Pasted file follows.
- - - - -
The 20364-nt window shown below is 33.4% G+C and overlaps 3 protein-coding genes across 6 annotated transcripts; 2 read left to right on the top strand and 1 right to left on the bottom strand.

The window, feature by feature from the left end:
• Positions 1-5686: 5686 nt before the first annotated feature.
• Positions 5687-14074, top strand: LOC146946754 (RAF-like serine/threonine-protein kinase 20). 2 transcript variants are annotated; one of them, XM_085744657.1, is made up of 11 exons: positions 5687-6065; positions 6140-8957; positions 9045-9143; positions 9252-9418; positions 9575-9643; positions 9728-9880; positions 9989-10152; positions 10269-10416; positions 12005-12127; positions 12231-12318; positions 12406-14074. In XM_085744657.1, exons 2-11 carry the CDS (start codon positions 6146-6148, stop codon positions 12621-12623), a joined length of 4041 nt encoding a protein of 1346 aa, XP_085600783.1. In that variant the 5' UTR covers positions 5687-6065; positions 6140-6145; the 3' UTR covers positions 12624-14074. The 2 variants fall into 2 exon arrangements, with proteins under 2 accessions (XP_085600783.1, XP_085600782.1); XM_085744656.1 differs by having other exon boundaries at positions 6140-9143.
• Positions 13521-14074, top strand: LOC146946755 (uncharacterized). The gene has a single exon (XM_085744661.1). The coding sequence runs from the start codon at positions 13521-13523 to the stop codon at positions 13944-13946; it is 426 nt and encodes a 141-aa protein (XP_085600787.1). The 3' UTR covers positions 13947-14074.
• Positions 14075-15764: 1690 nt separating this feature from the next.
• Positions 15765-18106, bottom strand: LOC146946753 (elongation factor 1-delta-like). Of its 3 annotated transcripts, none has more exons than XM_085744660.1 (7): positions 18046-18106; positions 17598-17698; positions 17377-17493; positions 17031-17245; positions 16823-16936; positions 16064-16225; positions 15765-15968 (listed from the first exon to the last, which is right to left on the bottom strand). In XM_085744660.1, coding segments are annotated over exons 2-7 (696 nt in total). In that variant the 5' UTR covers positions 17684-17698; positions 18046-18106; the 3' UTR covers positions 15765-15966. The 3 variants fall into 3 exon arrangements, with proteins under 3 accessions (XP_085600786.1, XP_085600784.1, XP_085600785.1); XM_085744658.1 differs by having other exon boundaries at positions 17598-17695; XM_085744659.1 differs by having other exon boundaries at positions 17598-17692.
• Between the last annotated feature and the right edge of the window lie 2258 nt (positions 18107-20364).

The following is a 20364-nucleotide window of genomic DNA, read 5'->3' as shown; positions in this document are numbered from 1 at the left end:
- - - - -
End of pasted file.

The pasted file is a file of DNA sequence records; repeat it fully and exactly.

The 20364-nt window shown below is 33.4% G+C and overlaps 3 protein-coding genes across 6 annotated transcripts; 2 read left to right on the top strand and 1 right to left on the bottom strand.

The window, feature by feature from the left end:
• Positions 1-5686: 5686 nt before the first annotated feature.
• Positions 5687-14074, top strand: LOC146946754 (RAF-like serine/threonine-protein kinase 20). 2 transcript variants are annotated; one of them, XM_085744657.1, is made up of 11 exons: positions 5687-6065; positions 6140-8957; positions 9045-9143; positions 9252-9418; positions 9575-9643; positions 9728-9880; positions 9989-10152; positions 10269-10416; positions 12005-12127; positions 12231-12318; positions 12406-14074. In XM_085744657.1, exons 2-11 carry the CDS (start codon positions 6146-6148, stop codon positions 12621-12623), a joined length of 4041 nt encoding a protein of 1346 aa, XP_085600783.1. In that variant the 5' UTR covers positions 5687-6065; positions 6140-6145; the 3' UTR covers positions 12624-14074. The 2 variants fall into 2 exon arrangements, with proteins under 2 accessions (XP_085600783.1, XP_085600782.1); XM_085744656.1 differs by having other exon boundaries at positions 6140-9143.
• Positions 13521-14074, top strand: LOC146946755 (uncharacterized). The gene has a single exon (XM_085744661.1). The coding sequence runs from the start codon at positions 13521-13523 to the stop codon at positions 13944-13946; it is 426 nt and encodes a 141-aa protein (XP_085600787.1). The 3' UTR covers positions 13947-14074.
• Positions 14075-15764: 1690 nt separating this feature from the next.
• Positions 15765-18106, bottom strand: LOC146946753 (elongation factor 1-delta-like). Of its 3 annotated transcripts, none has more exons than XM_085744660.1 (7): positions 18046-18106; positions 17598-17698; positions 17377-17493; positions 17031-17245; positions 16823-16936; positions 16064-16225; positions 15765-15968 (listed from the first exon to the last, which is right to left on the bottom strand). In XM_085744660.1, coding segments are annotated over exons 2-7 (696 nt in total). In that variant the 5' UTR covers positions 17684-17698; positions 18046-18106; the 3' UTR covers positions 15765-15966. The 3 variants fall into 3 exon arrangements, with proteins under 3 accessions (XP_085600786.1, XP_085600784.1, XP_085600785.1); XM_085744658.1 differs by having other exon boundaries at positions 17598-17695; XM_085744659.1 differs by having other exon boundaries at positions 17598-17692.
• Between the last annotated feature and the right edge of the window lie 2258 nt (positions 18107-20364).

The following is a 20364-nucleotide window of genomic DNA, read 5'->3' as shown; positions in this document are numbered from 1 at the left end: